I make no opinion or give no advice; this decision is up to each producer.
Producers will want to weigh the pros and cons of participating in the class action lawsuit versus opting out.
Producers may consider getting advice from an attorney licensed in your state. But this decision will have to be made before April 1.

Examine the OCCSP and see if it’s for you (March 21, 2017)

Keeping the Farm

By Bob Wevodau, Ag Program Specialist, Farm Service Agency, Maryland

Change is a funny thing.
It can be feared, it can be loved.
It can be dreaded and it can be anticipated. It covers a lot of ground.
I think for the most part we tend to fear it. I know I do.
Maybe it’s because I’m lazy, or maybe it’s because of the uncertainty of the unknown.
But change can also get a bad rap.
In agriculture, change can also be costly, and taking the initial financial step often keeps many producers from ever trying something new.
But if you are farming organically, you’ve made that leap and you already know it comes with added expenses.
You took on the change and now comes the good news. We have a program to help with the additional cost organic producer’s face.
When people think organics, farmers markets and vegetables come to mind.
But any form of agriculture can be organic as long as it follows the standards established by the National Organic Program.
To become certified your land must be free of prohibited substance for three years and you must maintain buffers between your organic and any conventional agriculture.
That’s the cliff notes version anyhow. Organics also require specific record keeping.
To be certified you must go through an organic certifying agent.
These can be organizations or state agencies. They insure that you are following organic regulations and recordkeeping requirements.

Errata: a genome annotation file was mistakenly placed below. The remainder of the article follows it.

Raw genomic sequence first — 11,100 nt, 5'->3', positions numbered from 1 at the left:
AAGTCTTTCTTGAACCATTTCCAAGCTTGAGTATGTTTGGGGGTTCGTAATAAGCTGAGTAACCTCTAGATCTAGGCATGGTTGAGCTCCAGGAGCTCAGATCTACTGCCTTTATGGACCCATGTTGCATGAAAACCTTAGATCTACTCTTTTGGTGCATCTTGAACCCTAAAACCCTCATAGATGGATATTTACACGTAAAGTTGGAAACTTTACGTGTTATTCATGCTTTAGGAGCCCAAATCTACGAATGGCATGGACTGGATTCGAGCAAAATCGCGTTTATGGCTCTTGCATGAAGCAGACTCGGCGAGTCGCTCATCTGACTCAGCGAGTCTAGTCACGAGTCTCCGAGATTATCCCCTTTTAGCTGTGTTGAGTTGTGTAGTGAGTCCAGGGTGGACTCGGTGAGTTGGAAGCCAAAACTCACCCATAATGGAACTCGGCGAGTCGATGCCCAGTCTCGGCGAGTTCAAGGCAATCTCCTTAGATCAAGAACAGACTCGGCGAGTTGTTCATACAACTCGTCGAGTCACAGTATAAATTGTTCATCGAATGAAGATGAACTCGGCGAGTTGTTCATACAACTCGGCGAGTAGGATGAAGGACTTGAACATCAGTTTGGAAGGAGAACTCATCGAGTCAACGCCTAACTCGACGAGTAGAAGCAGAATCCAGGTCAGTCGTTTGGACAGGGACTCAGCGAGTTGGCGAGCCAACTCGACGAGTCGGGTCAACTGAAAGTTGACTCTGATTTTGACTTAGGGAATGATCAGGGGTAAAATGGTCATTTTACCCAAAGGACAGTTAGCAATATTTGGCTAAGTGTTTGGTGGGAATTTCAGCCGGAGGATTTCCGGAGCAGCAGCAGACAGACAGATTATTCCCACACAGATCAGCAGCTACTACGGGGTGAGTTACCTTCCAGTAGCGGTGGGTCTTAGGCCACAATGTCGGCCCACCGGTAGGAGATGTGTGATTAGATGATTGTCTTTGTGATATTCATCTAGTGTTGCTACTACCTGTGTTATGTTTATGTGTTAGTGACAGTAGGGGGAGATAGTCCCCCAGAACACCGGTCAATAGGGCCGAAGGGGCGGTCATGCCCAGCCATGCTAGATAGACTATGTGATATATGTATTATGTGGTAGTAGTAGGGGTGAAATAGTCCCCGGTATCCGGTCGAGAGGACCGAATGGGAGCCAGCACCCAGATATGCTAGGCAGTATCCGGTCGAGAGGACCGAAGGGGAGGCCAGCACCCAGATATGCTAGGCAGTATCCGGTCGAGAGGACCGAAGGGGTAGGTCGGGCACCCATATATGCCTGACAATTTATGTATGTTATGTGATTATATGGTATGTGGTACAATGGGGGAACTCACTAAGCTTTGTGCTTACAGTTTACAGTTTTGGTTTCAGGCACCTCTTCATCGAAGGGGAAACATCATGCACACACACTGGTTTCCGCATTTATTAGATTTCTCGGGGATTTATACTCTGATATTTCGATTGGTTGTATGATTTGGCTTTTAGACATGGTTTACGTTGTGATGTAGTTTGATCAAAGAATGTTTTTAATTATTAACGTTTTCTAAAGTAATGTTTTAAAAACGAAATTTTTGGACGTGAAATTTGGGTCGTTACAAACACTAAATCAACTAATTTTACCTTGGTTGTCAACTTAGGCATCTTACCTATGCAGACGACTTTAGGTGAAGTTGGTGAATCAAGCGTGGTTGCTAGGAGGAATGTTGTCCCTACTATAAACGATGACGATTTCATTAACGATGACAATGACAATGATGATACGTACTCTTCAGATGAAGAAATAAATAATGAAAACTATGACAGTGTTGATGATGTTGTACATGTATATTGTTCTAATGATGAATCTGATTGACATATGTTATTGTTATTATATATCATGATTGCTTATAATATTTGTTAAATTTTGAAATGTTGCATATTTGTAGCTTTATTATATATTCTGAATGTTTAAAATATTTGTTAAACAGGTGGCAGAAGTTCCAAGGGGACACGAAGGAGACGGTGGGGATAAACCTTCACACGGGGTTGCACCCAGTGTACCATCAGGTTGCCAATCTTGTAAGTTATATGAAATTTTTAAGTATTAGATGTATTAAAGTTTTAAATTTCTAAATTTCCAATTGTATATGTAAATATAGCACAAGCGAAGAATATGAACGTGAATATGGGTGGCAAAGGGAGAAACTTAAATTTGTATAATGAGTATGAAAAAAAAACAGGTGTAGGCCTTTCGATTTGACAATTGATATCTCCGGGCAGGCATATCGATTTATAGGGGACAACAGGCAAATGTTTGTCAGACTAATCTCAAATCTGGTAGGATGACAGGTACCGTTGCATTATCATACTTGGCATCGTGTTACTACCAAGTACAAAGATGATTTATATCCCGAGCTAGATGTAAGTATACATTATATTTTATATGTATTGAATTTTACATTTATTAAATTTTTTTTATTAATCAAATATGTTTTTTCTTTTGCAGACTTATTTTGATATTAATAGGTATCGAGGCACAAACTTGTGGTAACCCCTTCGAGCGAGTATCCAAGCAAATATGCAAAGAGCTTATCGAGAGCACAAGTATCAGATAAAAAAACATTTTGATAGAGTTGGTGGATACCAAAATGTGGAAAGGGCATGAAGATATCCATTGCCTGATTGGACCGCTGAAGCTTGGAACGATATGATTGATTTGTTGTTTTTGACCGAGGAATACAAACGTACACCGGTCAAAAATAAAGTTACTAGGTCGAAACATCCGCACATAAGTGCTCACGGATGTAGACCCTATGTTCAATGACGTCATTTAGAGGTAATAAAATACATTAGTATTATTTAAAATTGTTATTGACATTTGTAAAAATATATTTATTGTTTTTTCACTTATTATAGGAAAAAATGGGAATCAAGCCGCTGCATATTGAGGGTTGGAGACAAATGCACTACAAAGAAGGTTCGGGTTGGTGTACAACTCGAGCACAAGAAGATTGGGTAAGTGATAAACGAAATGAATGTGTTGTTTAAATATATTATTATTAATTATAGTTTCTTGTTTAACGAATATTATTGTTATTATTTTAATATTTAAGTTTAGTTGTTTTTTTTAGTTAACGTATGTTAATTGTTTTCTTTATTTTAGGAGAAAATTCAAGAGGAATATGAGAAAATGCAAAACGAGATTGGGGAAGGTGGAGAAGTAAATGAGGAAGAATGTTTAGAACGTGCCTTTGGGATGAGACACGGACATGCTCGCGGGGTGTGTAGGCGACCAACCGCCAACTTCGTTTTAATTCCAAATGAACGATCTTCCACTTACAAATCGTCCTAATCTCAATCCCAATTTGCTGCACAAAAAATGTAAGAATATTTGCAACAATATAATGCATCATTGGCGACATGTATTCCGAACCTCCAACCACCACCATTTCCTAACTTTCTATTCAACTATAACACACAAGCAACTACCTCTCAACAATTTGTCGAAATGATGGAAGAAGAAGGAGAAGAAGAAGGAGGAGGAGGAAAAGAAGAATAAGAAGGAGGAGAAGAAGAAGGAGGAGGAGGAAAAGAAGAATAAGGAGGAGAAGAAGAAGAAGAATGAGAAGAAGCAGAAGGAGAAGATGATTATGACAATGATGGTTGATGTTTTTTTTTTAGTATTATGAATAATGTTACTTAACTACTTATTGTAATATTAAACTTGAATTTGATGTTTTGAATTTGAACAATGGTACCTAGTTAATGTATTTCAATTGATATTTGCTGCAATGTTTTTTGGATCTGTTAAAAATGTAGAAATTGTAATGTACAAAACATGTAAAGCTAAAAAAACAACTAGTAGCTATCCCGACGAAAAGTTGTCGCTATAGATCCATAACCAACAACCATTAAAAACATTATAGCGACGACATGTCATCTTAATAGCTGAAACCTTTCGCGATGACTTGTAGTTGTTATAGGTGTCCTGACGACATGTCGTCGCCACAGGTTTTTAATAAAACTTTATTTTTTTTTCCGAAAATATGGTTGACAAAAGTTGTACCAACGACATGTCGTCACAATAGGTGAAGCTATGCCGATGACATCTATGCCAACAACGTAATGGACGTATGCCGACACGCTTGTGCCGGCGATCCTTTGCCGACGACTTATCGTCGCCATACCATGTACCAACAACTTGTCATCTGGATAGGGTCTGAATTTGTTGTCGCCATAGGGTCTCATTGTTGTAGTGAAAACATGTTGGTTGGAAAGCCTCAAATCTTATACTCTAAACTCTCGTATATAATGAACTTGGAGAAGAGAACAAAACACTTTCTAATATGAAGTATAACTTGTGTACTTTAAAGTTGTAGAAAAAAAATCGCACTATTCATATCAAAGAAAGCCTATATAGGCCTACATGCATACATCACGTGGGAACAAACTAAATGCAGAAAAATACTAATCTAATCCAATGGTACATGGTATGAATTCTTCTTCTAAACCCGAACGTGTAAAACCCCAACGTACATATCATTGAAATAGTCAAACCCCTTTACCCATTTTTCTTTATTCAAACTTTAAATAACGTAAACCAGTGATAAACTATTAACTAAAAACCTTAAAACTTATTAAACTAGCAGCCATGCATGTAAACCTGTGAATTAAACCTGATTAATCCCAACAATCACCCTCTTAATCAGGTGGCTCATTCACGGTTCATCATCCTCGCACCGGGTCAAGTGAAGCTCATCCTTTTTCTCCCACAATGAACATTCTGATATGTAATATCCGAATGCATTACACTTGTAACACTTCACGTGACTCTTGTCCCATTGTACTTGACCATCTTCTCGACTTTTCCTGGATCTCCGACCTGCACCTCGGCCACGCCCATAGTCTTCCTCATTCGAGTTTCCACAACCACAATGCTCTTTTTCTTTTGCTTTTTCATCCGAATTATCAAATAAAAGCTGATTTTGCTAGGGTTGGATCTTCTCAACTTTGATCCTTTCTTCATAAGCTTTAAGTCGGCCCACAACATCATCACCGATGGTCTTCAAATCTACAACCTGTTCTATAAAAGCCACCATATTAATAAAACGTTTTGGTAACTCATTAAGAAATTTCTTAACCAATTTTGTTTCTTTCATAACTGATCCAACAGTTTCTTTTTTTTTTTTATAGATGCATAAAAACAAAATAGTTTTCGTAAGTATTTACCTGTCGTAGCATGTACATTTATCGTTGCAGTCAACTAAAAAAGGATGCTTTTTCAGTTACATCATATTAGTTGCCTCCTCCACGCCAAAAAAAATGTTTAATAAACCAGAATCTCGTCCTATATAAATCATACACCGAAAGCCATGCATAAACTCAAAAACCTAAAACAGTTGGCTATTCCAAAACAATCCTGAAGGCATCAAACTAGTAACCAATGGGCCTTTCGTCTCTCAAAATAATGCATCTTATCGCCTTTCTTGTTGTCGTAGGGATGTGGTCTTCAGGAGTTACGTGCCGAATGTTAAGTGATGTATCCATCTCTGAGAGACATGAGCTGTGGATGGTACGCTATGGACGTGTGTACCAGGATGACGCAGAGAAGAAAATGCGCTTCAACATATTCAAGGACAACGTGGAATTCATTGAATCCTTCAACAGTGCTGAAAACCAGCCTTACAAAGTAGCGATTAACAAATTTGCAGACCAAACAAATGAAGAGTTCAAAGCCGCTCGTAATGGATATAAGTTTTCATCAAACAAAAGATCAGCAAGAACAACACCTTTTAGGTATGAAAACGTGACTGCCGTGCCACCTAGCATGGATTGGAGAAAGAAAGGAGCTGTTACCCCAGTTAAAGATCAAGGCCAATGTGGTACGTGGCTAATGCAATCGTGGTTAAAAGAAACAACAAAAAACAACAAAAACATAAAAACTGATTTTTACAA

I just gave you a brief overview of the requirements, they will provide you with everything else you need to know.
Becoming certified and staying certified requires applying for a certificate, and receiving on-site inspections.
All of which cost money, and that is where the Organic Certification Cost Share Program comes in.
With OCCSP, you can qualify for up to $750 per scope for expenses covering application fees, inspection costs, and other user fees.
USDA organic scopes are crops, wild crops, livestock, and processing and handling.
This program is for new and old organic producers alike, as long as you have your certificate.
It runs through 2017 and 2018. Sign up for 2017 began on March 20.
To receive your payment, you will also have to show your valid organic certificate as well as proof of your paid expenses.
What also makes OCCSP a unique program in Maryland is the fact that you can sign up for it either through the Maryland Department of Agriculture, or FSA.
If you have been using MDA and want to continue to receive cost share assistance through them, by all means keep doing what you are doing.
If it’s more convenient for you to visit a local Farm Service Agency office, you can do that too.
All roads lead to the same cost share assistance.
The program is being administered by both agencies to allow as much access for the producers as possible.
Yes change can be hard, and it can be costly, but it can also be good.
Being an organic operation certainly opens up a lot of new avenues for you to market your products, but it doesn’t come without additional expenses.
And OCCSP is here to help you with those expense because one thing we can all agree on is that we like the kind of change that goes back into our pockets.